useage - ‘spring’ for certain species may commence as early as mid-February, whereas ‘autumn’ can commence as early as July.

S : « Resident » :- species present throught the year ( the local breeding population can be partly replaced/ increased by the presence of newly arrived migrants and/or winter visitors.

Column II - Supplementary status information

V : species which have only ever been observed flying over the park, and which show no particular affinity towards the site. These species are not to be confused with other species habitually noted only in flight, such as the hobby, which hunt for prey over and around the park.

N : breeds at the site.

Ne : nests in the immediate surroundings.

Ni: irregular or rare breeding.

Nx : nested during the 1990s, but no longer a breeding species. Unless climate and/or habitat conditions change, this situation is unlikely to change.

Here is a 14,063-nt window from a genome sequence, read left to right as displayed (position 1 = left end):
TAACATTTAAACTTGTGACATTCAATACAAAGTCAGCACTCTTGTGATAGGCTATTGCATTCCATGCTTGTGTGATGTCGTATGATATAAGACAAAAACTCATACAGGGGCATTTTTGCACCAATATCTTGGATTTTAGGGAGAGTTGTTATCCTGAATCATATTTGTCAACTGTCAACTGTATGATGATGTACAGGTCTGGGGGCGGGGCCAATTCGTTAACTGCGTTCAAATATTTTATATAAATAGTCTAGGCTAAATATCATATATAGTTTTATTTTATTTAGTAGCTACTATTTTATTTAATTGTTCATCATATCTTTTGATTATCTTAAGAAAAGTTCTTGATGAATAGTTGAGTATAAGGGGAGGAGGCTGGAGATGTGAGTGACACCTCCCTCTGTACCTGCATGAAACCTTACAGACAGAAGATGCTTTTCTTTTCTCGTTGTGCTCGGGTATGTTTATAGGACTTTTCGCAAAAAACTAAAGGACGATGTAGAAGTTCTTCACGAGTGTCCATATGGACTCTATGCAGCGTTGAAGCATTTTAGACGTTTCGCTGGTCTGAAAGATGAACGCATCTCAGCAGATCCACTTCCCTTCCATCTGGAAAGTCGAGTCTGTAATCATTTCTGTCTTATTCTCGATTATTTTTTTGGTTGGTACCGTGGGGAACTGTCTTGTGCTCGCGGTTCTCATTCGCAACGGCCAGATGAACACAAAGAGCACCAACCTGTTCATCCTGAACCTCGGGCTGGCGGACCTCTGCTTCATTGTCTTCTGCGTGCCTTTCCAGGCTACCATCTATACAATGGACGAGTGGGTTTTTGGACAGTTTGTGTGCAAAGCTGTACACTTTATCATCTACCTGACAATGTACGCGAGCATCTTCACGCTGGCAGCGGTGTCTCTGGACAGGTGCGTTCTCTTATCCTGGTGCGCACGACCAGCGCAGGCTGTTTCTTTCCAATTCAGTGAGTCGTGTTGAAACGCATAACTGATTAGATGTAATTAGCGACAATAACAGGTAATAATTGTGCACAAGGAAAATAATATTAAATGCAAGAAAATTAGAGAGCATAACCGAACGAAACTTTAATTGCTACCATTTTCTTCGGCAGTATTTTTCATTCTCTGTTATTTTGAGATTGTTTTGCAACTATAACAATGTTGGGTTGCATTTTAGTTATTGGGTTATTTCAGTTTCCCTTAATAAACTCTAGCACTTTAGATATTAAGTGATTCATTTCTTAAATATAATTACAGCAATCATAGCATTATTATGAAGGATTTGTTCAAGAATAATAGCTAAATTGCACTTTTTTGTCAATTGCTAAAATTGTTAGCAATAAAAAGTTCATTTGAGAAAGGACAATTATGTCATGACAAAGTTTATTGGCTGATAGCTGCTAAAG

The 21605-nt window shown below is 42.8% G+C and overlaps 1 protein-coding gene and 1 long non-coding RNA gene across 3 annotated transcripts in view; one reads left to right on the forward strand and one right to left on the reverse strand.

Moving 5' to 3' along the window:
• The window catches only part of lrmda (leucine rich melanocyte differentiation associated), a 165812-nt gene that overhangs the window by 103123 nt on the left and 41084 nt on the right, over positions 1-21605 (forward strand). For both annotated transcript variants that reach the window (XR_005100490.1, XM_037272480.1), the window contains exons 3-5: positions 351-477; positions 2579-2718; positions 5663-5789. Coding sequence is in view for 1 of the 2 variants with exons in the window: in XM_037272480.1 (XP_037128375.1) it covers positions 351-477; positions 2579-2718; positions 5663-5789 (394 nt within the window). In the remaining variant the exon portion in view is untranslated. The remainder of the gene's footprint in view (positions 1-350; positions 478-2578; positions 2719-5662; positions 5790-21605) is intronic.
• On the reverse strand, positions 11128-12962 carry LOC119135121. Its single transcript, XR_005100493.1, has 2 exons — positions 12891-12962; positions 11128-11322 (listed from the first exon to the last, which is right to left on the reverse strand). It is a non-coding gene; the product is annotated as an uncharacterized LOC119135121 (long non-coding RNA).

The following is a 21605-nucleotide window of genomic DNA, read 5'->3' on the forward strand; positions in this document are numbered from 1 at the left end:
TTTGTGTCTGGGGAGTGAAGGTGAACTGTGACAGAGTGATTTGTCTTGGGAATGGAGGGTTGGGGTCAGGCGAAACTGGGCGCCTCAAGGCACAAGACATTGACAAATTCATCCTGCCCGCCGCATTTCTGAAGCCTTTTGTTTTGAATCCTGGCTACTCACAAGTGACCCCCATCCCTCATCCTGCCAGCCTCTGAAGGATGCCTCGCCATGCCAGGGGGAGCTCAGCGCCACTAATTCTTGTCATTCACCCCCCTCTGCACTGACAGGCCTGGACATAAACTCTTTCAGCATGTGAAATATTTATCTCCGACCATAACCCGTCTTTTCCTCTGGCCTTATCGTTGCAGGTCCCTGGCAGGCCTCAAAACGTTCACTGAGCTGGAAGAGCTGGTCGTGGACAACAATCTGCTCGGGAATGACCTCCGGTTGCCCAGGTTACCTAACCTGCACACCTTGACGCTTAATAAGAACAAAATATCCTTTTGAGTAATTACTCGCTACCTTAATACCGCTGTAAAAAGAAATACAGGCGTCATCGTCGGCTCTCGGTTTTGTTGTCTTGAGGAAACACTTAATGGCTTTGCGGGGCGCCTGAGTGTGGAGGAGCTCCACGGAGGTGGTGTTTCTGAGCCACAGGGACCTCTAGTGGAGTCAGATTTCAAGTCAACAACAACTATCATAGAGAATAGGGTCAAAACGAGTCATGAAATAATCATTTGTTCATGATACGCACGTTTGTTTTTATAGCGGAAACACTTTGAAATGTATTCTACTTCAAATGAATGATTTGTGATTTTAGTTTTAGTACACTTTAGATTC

Column III - Abundancy

This column evaluates the relative abundancy of each species within the park.

A : « Abundant » :- almost certainly recorded in small or large numbers on every visit.

C : « Common » :- not numerous in the park, but nevertheless recorded on almost every visit, ( eg : kestrel ).

I : « Irregular » :- seen infrequently within the park considering its overall status, ( eg : fieldfare ).

O : « Occasional » :- this term is used specifically with reference to escaped cage-birds – they are by definition ‘rare’ , but their unusual occurance is not a result of natural migratory movements within the species.

P : « Uncommon » :- species usually recorded less than 10 times each year, and in very small numbers ( eg : woodlark ).

R : « Rare » :- a species not seen with any regularity, and only recorded between 1-5 times every 10 years ( eg : red-footed falcon ).